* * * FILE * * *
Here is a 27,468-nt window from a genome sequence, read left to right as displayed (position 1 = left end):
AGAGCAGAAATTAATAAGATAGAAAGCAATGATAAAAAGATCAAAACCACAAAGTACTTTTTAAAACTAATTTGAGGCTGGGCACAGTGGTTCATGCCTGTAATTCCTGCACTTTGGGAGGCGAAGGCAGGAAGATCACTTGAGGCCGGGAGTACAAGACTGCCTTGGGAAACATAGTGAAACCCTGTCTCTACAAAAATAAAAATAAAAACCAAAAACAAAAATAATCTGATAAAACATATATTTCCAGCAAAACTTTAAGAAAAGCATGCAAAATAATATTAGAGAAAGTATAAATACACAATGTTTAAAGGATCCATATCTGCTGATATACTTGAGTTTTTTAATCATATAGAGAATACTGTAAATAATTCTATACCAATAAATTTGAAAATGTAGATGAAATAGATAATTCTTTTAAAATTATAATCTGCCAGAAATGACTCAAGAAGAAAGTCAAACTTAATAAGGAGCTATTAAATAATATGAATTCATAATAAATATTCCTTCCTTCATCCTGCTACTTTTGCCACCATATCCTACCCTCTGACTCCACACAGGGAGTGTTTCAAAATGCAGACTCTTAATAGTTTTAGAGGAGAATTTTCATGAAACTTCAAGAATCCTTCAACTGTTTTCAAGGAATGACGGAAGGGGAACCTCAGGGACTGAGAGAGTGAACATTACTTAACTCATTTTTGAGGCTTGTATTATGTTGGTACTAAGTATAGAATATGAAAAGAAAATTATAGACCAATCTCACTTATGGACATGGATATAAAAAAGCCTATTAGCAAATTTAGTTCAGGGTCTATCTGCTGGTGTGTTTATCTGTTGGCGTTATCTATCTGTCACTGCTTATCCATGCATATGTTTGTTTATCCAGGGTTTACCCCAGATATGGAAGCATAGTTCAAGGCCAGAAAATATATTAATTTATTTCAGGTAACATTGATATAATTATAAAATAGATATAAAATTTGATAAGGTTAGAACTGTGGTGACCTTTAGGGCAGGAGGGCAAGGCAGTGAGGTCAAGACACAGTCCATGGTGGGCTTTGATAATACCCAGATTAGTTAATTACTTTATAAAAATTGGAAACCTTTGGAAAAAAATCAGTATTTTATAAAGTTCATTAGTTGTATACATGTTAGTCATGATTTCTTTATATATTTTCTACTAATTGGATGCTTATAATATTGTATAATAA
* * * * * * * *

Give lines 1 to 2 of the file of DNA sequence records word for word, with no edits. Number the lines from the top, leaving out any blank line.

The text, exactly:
Here is a 27,468-nt window from a genome sequence, read left to right as displayed (position 1 = left end):
AGAGCAGAAATTAATAAGATAGAAAGCAATGATAAAAAGATCAAAACCACAAAGTACTTTTTAAAACTAATTTGAGGCTGGGCACAGTGGTTCATGCCTGTAATTCCTGCACTTTGGGAGGCGAAGGCAGGAAGATCACTTGAGGCCGGGAGTACAAGACTGCCTTGGGAAACATAGTGAAACCCTGTCTCTACAAAAATAAAAATAAAAACCAAAAACAAAAATAATCTGATAAAACATATATTTCCAGCAAAACTTTAAGAAAAGCATGCAAAATAATATTAGAGAAAGTATAAATACACAATGTTTAAAGGATCCATATCTGCTGATATACTTGAGTTTTTTAATCATATAGAGAATACTGTAAATAATTCTATACCAATAAATTTGAAAATGTAGATGAAATAGATAATTCTTTTAAAATTATAATCTGCCAGAAATGACTCAAGAAGAAAGTCAAACTTAATAAGGAGCTATTAAATAATATGAATTCATAATAAATATTCCTTCCTTCATCCTGCTACTTTTGCCACCATATCCTACCCTCTGACTCCACACAGGGAGTGTTTCAAAATGCAGACTCTTAATAGTTTTAGAGGAGAATTTTCATGAAACTTCAAGAATCCTTCAACTGTTTTCAAGGAATGACGGAAGGGGAACCTCAGGGACTGAGAGAGTGAACATTACTTAACTCATTTTTGAGGCTTGTATTATGTTGGTACTAAGTATAGAATATGAAAAGAAAATTATAGACCAATCTCACTTATGGACATGGATATAAAAAAGCCTATTAGCAAATTTAGTTCAGGGTCTATCTGCTGGTGTGTTTATCTGTTGGCGTTATCTATCTGTCACTGCTTATCCATGCATATGTTTGTTTATCCAGGGTTTACCCCAGATATGGAAGCATAGTTCAAGGCCAGAAAATATATTAATTTATTTCAGGTAACATTGATATAATTATAAAATAGATATAAAATTTGATAAGGTTAGAACTGTGGTGACCTTTAGGGCAGGAGGGCAAGGCAGTGAGGTCAAGACACAGTCCATGGTGGGCTTTGATAATACCCAGATTAGTTAATTACTTTATAAAAATTGGAAACCTTTGGAAAAAAATCAGTATTTTATAAAGTTCATTAGTTGTATACATGTTAGTCATGATTTCTTTATATATTTTCTACTAATTGGATGCTTATAATATTGTATAATAA